Interest rate guarantees are a common feature of traditional life insurance products. We focus on so-called cliquet-style guarantees, found in the German market, under which the insurance company promises to credit the policyholder’s account with at least a guaranteed rate of return every year. As the policyholder’s account also contains previous years’ surplus, the guarantee is implicitly applied to the distributed surplus as well. The guaranteed interest rate is proportional to the current average market interest rate at contract inception, typically 60% of the 10-year rolling average of government bond yields. Hence, we refer to it as the 60% rule. 2 Over the last decade, the life insurance industry’s situation has deteriorated due to substantial changes in both the economic and regulatory environment. Under the upcoming Solvency II regime, the industry’s solvency requirements will be fundamentally reformed and lead to higher capital requirements for these traditional interest rate guarantees. At the same time, insurers’ earnings have been adversely affected by the sustained decline of returns on low-risk fixed-income assets. In Germany, life insurers are under additional pressure due to peculiarities of national regulation, such as the participation of policyholders in asset valuation reserves upon contract termination (see Section 153 German Insurance Contract Act, VVG) as this accelerates the replacement of old higher yielding bonds with new lower yielding bonds (Fromme, 2011). Stocks and other asset classes cannot be used to compensate for low earnings from fixed-income assets due to the significantly increased volatility of capital markets. The former strategy of buying low-risk bonds is thus no longer possible to the extent traditional interest rate guarantees would require. Unfavorable development of the capital market and shortcomings in risk management have led to life insurer default in several countries.3 Therefore, participating life insurance contracts and their embedded options, such as interest rate guarantees, have received a great deal of attention and analysis from academia over the last decade.4 There are two prevailing approaches to analyzing financial guarantees in life insurance: the actuarial and the financial. Consequently, most of the literature on the topic can be divided into two groups; some, however, such as Barbarin and Devolder (2005), Gatzert and Kling (2007), and Graf et al. (2011), combines both approaches. The actuarial approach focuses on analyzing the risk of different contract specifications and surplus distribution schemes under an objective probability measure. Participating contracts are analyzed by Bartels and Veselčić (2009), Cummins et al. (2007), Kling et al., 2007a and Kling et al., 2007b, and Rymaszewski (2011). Cummins et al. (2007) provide an empirical comparison of life insurance contracts typical of several European markets and those common in the United States by computing risk–return profiles. Different surplus distribution schemes and their interaction with the guaranteed rate with respect to the insurer’s shortfall risk are analyzed by Kling et al., 2007a and Kling et al., 2007b. Bartels and Veselčić (2009) extend this model with a jump process asset framework and dynamic asset allocation strategies in order to quantify the model risk. Rymaszewski (2011) also considers the risk arising from interest rate guarantees and quantifies the diversification effect caused by pooling undistributed surplus among inhomogeneous policyholder groups. The financial approach is primarily concerned with fair pricing of contracts and the options embedded therein. Many scholars analyze participating contracts, including Bacinello, 2001 and Bacinello, 2003, Bauer et al. (2006), Büsing (2005), Grosen and Jørgensen, 2000 and Grosen and Jørgensen, 2002, Hansen and Miltersen (2002), Zaglauer and Bauer (2008), and Zemp (2011). Bacinello, 2001 and Bacinello, 2003 show how to decompose a fair participating Italian contract into three parts (basic contract, participation, and surrender option), which can be priced separately. For the case of Denmark, Grosen and Jørgensen (2000) find the fair contract value to depend significantly on the bonus policy applied and the spread between market rate and guaranteed rate. Hansen and Miltersen (2002) demonstrate that collecting an annual fee as compensation for providing interest rate guarantees allows greater contract variety compared to receiving a share of the distributed surplus. Bauer et al. (2006) analyze cliquet-style guarantees typical of German contracts and find fair contract values to be sensitive to several model parameters, including the risk-free rate. Zaglauer and Bauer (2008) provide an extension with respect to stochastic interest rates and show that the value of the embedded options changes significantly, whereas the total contract value is only moderately affected. Zemp (2011) compares the British, Danish, German, and Italian bonus distribution system with regard to risk valuation and shows that the Italian system is most sensitive to changes in asset volatility. The extant literature tends to focus on pricing existing contracts in different economic environments. Thus the guaranteed rate is typically considered as fixed and independent of the economic environment. We take a step forward and analyze the 60% rule under different economic environments (high/low interest rates). A second contribution of this paper is to analyze alternative designs for the guaranteed rate in traditional products. To our knowledge, this has not yet been done in the academic literature, although it is an issue of high interest among practitioners. To date, the solutions most frequently suggested are temporary and reduced guarantees (see, e.g., Goecke, 2011, Heinen, 2011 and Pohl, 2011). This article presents a comparative analysis of the 60% rule and alternative product designs in different interest rate environments with respect to the fair guarantee value. The analysis is designed as a ceteris paribus analysis and we consider a typical German participating life insurance contract where the guaranteed rate depends on the long-term average of interest rates. We adopt the valuation framework presented in Bauer et al. (2006) and its extension for stochastic interest rates by Zaglauer and Bauer (2008). Their methodology allows us to decompose the contract into its components and hence price the interest rate guarantee separately. To compare contracts sold in different economic environments, we calibrate the surplus-related parameters so that the compared contracts have a net present value of zero under the risk-neutral pricing measure. We also assess the policyholder utility of the proposed alternative designs. We find that the current practice of setting the guaranteed rate leads to significantly higher guarantee values in times of low interest rates and to an increased sensitivity to interest rates. However, alternative products can be designed to mitigate the interest rate dependency of the guarantee value. Our findings also show that from the policyholder perspective there does not appear to be a substantial difference between the different guarantee types. These results contribute to the ongoing discussion of how to reform insurance regulation and design products so as to cope with the pressures arising from low interest rates. Risk managers and regulators will particularly benefit from this analysis as we identify the shortcomings of proportional cliquet-style interest rate guarantee schemes. In our analysis we consider a typical German contract, but the model is sufficiently flexible so that our analysis can easily be extended to accommodate other regulatory regimes with cliquet-style guarantees. The remainder of this paper is structured as follows. In Sections 2 and 3 we briefly introduce the general modeling framework and valuation methodology used by Bauer et al. (2006) and Zaglauer and Bauer (2008). A description of the different product designs is presented in Section 4. We also discuss adjustments to the existing model that are necessary to incorporate the new guarantee types and the utility analysis. Numerical results for both the 60% rule and its alternatives are given in Section 5. In Section 6 we conclude and identify areas for further research.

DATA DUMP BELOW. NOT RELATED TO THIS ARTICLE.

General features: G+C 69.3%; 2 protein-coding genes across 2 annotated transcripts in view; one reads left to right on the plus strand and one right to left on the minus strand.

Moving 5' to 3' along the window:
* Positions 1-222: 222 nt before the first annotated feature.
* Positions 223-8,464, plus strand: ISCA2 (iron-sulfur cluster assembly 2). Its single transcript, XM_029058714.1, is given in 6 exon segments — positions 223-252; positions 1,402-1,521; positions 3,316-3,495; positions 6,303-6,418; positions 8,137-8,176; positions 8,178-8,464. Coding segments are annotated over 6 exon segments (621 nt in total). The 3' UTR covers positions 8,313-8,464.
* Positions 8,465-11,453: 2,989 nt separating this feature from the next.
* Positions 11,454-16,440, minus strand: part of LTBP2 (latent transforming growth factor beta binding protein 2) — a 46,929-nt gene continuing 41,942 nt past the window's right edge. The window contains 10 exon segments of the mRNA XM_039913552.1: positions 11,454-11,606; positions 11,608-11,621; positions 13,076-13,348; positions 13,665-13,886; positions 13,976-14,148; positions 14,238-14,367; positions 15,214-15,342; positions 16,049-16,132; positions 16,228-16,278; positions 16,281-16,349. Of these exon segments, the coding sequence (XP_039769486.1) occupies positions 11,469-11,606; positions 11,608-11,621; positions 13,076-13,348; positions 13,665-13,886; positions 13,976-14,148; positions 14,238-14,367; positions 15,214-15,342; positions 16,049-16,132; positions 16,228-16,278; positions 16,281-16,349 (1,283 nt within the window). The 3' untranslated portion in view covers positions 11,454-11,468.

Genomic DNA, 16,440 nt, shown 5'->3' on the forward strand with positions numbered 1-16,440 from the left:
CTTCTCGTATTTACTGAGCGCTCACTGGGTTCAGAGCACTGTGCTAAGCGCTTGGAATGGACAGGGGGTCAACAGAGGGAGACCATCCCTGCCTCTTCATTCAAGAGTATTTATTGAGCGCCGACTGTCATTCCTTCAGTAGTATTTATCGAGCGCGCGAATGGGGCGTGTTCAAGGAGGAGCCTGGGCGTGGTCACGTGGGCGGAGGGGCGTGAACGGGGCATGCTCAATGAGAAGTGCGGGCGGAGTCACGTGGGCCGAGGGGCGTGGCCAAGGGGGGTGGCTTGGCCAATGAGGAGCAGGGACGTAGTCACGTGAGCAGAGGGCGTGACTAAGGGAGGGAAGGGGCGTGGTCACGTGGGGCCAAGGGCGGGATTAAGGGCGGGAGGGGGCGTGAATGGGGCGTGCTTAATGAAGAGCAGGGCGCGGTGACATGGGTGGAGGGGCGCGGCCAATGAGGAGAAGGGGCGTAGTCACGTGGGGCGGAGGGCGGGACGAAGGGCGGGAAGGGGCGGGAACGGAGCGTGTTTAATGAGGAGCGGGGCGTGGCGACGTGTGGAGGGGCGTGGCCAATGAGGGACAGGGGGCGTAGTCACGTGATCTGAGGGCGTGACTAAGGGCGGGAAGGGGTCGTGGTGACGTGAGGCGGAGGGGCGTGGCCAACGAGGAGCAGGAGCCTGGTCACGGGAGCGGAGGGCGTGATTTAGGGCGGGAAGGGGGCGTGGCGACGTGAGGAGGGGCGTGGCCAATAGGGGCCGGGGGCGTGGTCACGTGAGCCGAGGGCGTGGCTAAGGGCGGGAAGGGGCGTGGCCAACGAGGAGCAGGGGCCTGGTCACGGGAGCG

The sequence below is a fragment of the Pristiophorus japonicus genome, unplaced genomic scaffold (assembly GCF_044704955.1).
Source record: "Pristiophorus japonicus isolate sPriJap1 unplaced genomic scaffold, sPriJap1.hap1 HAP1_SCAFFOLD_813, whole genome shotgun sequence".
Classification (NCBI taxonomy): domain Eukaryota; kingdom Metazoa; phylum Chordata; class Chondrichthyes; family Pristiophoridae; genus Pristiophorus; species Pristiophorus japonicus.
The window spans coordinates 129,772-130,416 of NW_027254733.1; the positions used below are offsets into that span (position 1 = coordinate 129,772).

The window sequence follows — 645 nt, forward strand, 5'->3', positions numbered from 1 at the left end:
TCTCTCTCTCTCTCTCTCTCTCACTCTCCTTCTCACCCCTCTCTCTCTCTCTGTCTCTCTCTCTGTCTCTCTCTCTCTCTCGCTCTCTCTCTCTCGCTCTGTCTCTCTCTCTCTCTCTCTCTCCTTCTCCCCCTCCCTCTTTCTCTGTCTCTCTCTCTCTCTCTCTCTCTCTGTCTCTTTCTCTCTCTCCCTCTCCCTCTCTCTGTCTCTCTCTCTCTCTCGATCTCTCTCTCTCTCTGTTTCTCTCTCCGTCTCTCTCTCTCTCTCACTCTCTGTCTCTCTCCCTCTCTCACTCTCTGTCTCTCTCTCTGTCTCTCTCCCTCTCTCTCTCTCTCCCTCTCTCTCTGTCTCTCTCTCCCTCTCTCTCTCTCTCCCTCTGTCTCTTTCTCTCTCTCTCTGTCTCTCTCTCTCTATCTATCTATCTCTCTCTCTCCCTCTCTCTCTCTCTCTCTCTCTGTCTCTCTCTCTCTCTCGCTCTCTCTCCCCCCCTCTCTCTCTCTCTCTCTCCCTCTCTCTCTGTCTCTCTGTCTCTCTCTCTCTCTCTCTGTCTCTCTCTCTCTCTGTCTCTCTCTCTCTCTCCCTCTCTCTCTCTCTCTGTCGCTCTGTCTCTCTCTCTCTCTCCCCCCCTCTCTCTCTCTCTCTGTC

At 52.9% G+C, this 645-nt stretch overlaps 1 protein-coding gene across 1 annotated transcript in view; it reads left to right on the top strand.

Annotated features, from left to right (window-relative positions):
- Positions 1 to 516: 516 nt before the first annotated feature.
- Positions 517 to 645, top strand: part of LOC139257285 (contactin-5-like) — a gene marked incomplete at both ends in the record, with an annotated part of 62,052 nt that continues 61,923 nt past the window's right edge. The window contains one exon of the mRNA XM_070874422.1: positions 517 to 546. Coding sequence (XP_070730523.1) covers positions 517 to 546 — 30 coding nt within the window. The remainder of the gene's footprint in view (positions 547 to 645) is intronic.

نتیجه گیری انگلیسی
In this section, we analyze the fair guarantee value in different interest rate environments, examine how assumptions about the regulatory parameters yy and δδ impact the different guarantee types, and quantify the model risk with respect to asset volatility. In a last step, we compare the policyholder utility of the alternative designs. It can happen that the calibration procedure stops prematurely at a local minimum, thus not implying a fair contract. In some of these cases, we can manually find optimal parameter combinations. However, since this approach is rather arbitrary, we do not include those results in the subsequent analysis. 5.1. Guarantee value Fig. 1 shows the fair guarantee value for contracts sold in different economic environments under the current 60% rule and the alternative designs introduced in Section 4.1. The optimal surplus parameters and the corresponding decomposition of the fair contract value are shown in Table A.1, Table A.2, Table A.3, Table A.4, Table A.5 and Table A.6 in the Appendix.Fig. 1(a) illustrates how different economic environments ϑϑ and initial reserve levels x0x0 affect the fair guarantee value C0C0 under the 60% rule. In low interest rate environments, the guarantee increases significantly in value and is highly sensitive to further changes in the average market rate. According to the fair contract condition (Eq. (8)), any increase in the guarantee value has to be compensated by an equal change of View the MathML sourceD0+ΔR0. In contrast to the value of dividend payments, D0D0, which decreases in low interest environments, the expected change in reserves, View the MathML sourceΔR0, strongly increases. This implies that the shareholders receive less compensation for their investment and more money is kept as a reserve for future generations of policyholders. For higher market rates, we observe a notably lower and less sensitive guarantee value. Under both variations of the reduced guarantee, as well as under the money-back and temporary guarantee, the guarantee value is generally lower but shows characteristics similar to the 60% rule. The increase for low interest rate levels, however, is more pronounced (see Fig. 1(b)–(e)). For the reduced guarantee, we observe the guarantee value to decrease with the portion ππ of the average market rate passed on as guarantee. Thus, for π→0π→0, this guarantee type converges to the money-back guarantee. Similar results are found for the temporary guarantee: for τ1→0τ1→0 it converges to the money-back guarantee, for τ1→Tτ1→T to the 60% rule. For the fixed safety margin guarantee (illustrated in Fig. 1(f)), we observe some fluctuations of the otherwise rather stable guarantee value for x0=0x0=0 and x0=0.1x0=0.1. However, when compared with results obtained by using different initial values for the calibration, we find these fluctuations to be random. Thus, the fixed safety margin guarantee produces guarantee values independent of economic environment. In general, higher safety margins lead to lower guarantee values. However, due to the restriction g≥0g≥0, this guarantee type is equal to the money-back guarantee in low interest rate environments (in fact, these two guarantee types coincide for all average market rates below the chosen safety margin). This observation identifies the spread between average market rate and guaranteed rate to be one of the main determinants of the guarantee value. In the case of no initial reserves, the guarantee accounts for up to 6% of the contract value. For a higher initial reserve level x0x0, the guarantee value is lower for all designs and all average market rates as adverse portfolio returns can be compensated by releasing reserves. The values shown in Table A.1, Table A.2, Table A.3, Table A.4, Table A.5 and Table A.6 suggest that the surplus parameters leading to fair contracts are relatively smooth in ϑϑ. For all designs except the fixed safety margin guarantee we observe the lower bound aa of the reserve corridor to be decreasing in ϑϑ—meaning the company is crediting the target rate more often and thus is retaining less surplus to build reserves. The upper bound bb is in most cases only slightly decreasing in ϑϑ, whereas the factor zfzf for the target rate increases notably. All these effects are less pronounced for increasing initial reserves. For the fixed safety margin guarantee, there is no clear trend in how the surplus parameters depend on the average market rate; they are rather stable, with only minor fluctuations. This smooth behavior can be used in cases where the numerical calibration method fails. For example, in the case of the fixed safety margin guarantee (Table A.6), we show that even though the calibration procedure fails for (ϑ,x0)=(0.09,0.05)(ϑ,x0)=(0.09,0.05), the parameters (a,b,zf)=(0.0390,0.2693,1.2035)(a,b,zf)=(0.0390,0.2693,1.2035) lead to a fair contract with the decomposition C0=207.12,D0=87.86C0=207.12,D0=87.86 and View the MathML sourceΔR0=119.26. 5.2. Impact of the regulatory parameters yy and δδ Analyzing the impact of the parameters yy and δδ on the fair guarantee value is particularly interesting as these parameters are subject to regulatory decisions. The regulator might modify accounting rules or minimum surplus requirements, leading to changes of yy and δδ. A different value for yy means that insurers will have to show a lower or higher portion of their market value earnings as book value earnings. As the minimum surplus is based on book value earnings, yy directly influences the amount of surplus distributed and thus the guarantee value. Changing δδ also directly affects the minimum surplus. For the case of yy we consider two scenarios: in one the approximation factor is changed to y=0.3y=0.3, in the other to y=0.7y=0.7. The higher the value for yy, the more restrictions in asset valuation apply and book value earnings are closer to market value earnings. As the movement toward IFRS leads to more market-value-based accounting, the results for y>0.5y>0.5 are of special importance. For δδ we consider the assumption that the regulator suspends the minimum surplus requirements, that is, sets δ=0δ=0. Our results are inconclusive as to the impact of yy on the guarantee value. That is, we cannot identify a clear trend as to whether changing yy increases or decreases the fair guarantee value in general. Since the calibration procedure usually does not yield a unique solution, the impact of yy might vary depending on the chosen solution. Thus we show in Fig. 2 the absolute value of the guarantee value’s deviation relative to the base case y=0.5y=0.5. When yyincreases (more restrictions on determining book values), the guarantee value deviates more strongly from the base case compared to when yy decreases. In general, the higher the average market rate, the lower the deviation of the guarantee value. It is difficult to definitely state which guarantee design is most sensitive to changes in asset valuation restrictions. For y=0.3y=0.3 it seems to be the money-back and fixed safety margin guarantees whereas for y=0.7y=0.7 the numbers are ambiguous. An analysis of the influence of δδ yields results comparable to the case of y=0.3y=0.3 which can be explained by the functional form of the minimum surplus requirement.5.3. Model risk For a fixed initial reserve quota of x0=0.05x0=0.05, we assume the asset volatility σAσA is lower/higher than initially anticipated. Fig. 3 shows the relative deviation of the guarantee value when the asset volatility is overestimated by 50 bps (dash–dot line), or underestimated by 50 bps (solid line), meaning that σAσA is not 0.036, but in fact 0.031 (overestimation) or 0.041 (underestimation). Again, cases where no fair contract was found are omitted (i.e., no marker for these is shown in Fig. 3).Fig. 3 clarifies that underestimating asset volatility generally results in a larger relative deviation compared to overestimation. Except for the fixed safety margin guarantee, the deviation increases with the average level of interest rates. This effect is most pronounced for the money-back guarantee, where the relative deviation more than triples. The fixed safety margin guarantee, in contrast, shows a rather stable, slightly decreasing deviation. Of all the compared guarantee designs, the money-back guarantee is the most sensitive to a misspecification of asset volatility, thus exhibiting the highest model risk. For the chosen safety margin of 150 bps, the fixed safety margin guarantee has the lowest model risk. 5.4. Policyholder utility To conclude the analysis, we compare the different guarantee designs for fair contracts by assessing their utility from the policyholder perspective. To this end, we again fix the initial reserve quota at x0=0.05x0=0.05 and assume policyholders with different degrees of risk aversion, represented by γ=2γ=2, 5, and 10 in Eq. (17). The value γ=2γ=2 implies a very low degree of risk aversion (cp. Broeders et al., 2011), whereas γ=5γ=5 and 10 correspond to higher degrees of risk aversion. To simplify matters, we compare the corresponding certainty equivalents, which are illustrated in Table 3. For each pair of (γ,ϑ)(γ,ϑ), the highest value is printed in bold. We find that the certainty equivalent, and thus the expected policyholder utility, increases with the average market rate since this, ceteris paribus, increases the payoff. We also see that the expected utility decreases with increasing risk aversion, which can be explained by the functional form of the utility function. Compared to the certainty equivalent variation between the market rates and the risk-aversion levels, the variation observed between the different guarantee types appears small. That is, we observe only relatively small deviations when comparing the certainty equivalent for a given combination of market rate and risk-aversion level (the maximum reduction is 1.38% with the money-back guarantee, 10% average market interest rate, and the highest risk aversion). It thus seems that for the policyholder, differences in the expected utility between different guarantee types are not very substantial. A possible explanation for these rather small deviations is that the payoff is mainly determined by the reference portfolio’s performance and not so much by the actual guarantee type. For very low average market rates, the money-back and fixed safety margin guarantees yield the highest utility, independent of the degree of risk aversion.15 One reason for this result might be that from the policyholder perspective, a lower guarantee can lead to a higher expected utility as it imposes less restrictions on the insurer’s asset allocation (cp. Wagner and Schmeiser, 2012). Our results allow no clear conclusion for the case of higher average market rates, but the fixed safety margin guarantee does appear to prevail for higher degrees of risk aversion. An additional sensitivity analysis reveals that for all guarantee types the certainty equivalent is positively correlated with the equity risk premium λAλA as it drives the reference portfolio’s return. The correlation with λrλr is also positive, albeit to a much lower extent. For different sets of optimal surplus parameters, the results are similar.